Cancer is an evolutionary process. Cancer initiation and progression are caused by somatic mutation and selection of dividing cells. The mathematical theory of evolution can therefore provide quantitative insights into human cancer. I will discuss the role of chromosomal instability (CIN) and the accumulation of drivers and passengers in growing tumors. I will study success and failure of targeted therapy including combination of different drugs and evolution of resistance. A simple conclusion is that combination treatment can succeed, if the cancer requires at least two point mutations to gain resistance. From the perspective of preventing resistance, simultaneous therapy is highly recommended whereas sequential therapy is a recipe for almost certain treatment failure.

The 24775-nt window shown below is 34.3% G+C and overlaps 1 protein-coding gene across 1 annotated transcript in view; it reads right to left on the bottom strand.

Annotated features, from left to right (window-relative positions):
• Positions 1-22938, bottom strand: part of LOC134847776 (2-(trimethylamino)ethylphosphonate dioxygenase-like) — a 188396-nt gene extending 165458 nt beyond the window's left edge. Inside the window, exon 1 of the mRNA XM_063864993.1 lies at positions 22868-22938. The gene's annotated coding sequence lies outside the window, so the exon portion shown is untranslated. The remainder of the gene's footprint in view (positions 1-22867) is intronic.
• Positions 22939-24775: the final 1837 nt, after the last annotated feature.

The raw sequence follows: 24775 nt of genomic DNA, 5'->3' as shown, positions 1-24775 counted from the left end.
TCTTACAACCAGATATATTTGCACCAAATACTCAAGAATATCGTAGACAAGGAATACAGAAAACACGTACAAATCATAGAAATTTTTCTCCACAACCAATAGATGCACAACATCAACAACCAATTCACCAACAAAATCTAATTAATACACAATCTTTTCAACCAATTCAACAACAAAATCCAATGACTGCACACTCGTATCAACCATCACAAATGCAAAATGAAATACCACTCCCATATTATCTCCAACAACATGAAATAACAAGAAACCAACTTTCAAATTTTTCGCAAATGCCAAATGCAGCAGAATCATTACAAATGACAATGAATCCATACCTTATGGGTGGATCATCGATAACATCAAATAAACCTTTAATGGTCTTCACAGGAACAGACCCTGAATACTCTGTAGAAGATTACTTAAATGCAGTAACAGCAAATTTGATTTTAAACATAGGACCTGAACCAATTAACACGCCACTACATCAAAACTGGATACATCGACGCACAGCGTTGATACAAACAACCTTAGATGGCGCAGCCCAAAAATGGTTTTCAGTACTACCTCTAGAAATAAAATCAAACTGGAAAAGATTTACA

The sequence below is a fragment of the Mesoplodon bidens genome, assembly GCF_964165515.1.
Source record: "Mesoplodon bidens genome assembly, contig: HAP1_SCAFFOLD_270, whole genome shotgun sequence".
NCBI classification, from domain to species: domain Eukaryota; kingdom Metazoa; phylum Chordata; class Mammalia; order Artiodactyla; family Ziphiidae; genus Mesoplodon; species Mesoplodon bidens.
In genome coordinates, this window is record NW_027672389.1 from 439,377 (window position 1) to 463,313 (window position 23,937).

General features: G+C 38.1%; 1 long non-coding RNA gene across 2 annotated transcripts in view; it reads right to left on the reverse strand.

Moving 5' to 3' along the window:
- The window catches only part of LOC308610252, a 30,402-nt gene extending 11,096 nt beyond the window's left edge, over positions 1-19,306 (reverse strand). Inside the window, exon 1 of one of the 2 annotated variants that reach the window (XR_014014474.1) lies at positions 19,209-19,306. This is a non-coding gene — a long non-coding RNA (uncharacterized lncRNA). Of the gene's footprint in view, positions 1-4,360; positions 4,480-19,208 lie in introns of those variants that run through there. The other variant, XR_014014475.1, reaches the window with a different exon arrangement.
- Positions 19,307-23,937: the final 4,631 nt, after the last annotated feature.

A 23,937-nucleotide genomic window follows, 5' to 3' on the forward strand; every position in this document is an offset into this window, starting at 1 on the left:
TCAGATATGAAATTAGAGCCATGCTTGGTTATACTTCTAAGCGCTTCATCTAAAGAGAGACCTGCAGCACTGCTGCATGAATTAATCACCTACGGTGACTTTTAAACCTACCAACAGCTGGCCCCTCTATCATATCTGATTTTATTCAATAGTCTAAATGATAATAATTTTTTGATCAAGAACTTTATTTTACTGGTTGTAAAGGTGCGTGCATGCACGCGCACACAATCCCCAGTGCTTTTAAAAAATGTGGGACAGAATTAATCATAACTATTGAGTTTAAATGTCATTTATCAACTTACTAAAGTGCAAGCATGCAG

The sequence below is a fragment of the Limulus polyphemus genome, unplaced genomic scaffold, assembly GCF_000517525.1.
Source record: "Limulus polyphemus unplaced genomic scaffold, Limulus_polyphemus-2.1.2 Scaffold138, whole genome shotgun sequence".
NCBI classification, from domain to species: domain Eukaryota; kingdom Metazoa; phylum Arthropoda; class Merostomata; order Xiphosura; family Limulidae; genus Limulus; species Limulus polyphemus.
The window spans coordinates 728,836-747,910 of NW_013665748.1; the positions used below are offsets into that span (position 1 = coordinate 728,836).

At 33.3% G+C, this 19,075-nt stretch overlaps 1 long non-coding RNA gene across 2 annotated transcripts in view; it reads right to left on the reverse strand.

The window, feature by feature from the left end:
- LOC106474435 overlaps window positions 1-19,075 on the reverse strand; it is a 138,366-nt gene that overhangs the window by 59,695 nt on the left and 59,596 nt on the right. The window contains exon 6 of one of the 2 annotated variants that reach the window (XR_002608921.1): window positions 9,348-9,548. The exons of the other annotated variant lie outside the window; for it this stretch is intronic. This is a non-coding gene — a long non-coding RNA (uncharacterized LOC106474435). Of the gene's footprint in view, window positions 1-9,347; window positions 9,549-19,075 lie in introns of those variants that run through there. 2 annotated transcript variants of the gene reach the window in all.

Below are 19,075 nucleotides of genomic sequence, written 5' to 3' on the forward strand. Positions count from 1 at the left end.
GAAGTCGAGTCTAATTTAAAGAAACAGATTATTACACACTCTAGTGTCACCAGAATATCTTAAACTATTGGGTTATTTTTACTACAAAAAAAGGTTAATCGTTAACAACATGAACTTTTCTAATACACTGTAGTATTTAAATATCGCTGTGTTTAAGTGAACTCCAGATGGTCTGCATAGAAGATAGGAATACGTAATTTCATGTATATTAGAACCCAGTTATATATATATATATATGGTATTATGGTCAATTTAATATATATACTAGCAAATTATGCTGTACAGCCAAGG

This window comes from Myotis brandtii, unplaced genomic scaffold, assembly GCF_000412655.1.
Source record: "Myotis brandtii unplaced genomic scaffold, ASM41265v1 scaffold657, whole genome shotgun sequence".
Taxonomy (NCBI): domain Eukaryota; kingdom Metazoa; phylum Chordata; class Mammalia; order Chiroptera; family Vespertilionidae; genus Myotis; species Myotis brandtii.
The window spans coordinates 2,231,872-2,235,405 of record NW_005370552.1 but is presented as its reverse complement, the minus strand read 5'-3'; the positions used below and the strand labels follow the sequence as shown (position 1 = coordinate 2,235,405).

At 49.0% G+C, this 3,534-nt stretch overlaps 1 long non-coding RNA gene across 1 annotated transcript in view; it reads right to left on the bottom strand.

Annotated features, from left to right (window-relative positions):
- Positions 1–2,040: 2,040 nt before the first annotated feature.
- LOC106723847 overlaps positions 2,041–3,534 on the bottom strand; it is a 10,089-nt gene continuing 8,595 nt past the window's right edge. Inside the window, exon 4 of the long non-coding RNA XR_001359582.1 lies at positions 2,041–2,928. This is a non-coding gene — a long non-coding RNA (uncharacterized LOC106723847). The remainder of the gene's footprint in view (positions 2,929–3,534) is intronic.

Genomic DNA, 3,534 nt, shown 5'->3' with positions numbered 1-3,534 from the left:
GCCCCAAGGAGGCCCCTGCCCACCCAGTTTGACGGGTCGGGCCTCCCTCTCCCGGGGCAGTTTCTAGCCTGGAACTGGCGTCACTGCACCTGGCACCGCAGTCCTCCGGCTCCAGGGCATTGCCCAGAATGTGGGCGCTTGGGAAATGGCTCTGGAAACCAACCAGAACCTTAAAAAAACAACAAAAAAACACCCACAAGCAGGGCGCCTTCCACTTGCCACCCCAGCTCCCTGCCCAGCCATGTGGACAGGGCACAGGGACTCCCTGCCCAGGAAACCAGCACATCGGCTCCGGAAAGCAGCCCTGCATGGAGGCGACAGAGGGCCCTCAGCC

Martin A. Nowak is Professor of Biology and Mathematics at Harvard University and Director of the Program for Evolutionary Dynamics. He works on the mathematical description of evolutionary processes, including the evolution of cooperation and human language, as well as the dynamics of virus infections and human cancer. His major scientific contributions and discoveries include: the mechanism of HIV disease progression; the rapid turnover and evolution of drug resistance in HIV infection; quantifying the dynamics of HBV infection; the evolution of virulence under superinfection and coinfection; the role of chromosomal instability in human cancer; quantifying the dynamics of chronic myeloid leukemia; the accumulation of drivers and passengers in cancer progression; the evolution of drug resistance in targeted cancer therapy; the mechanisms for the evolution of genetic redundancy; "generous tit-for-tat" and "win-stay, lose-shift"; the alternating Prisoner's Dilemma; the evolution of cooperation by indirect reciprocity; spatial game dynamics; adaptive dynamics; evolutionary game dynamics in finite populations; evolutionary graph theory; the five mechanisms for the evolution of cooperation; the evolution of eusociality by natural selection; a mathematical approach for studying the evolution of human language; the dynamics of language regularization; culturomics; "winners don't punish"; prelife; and the origin of evolution.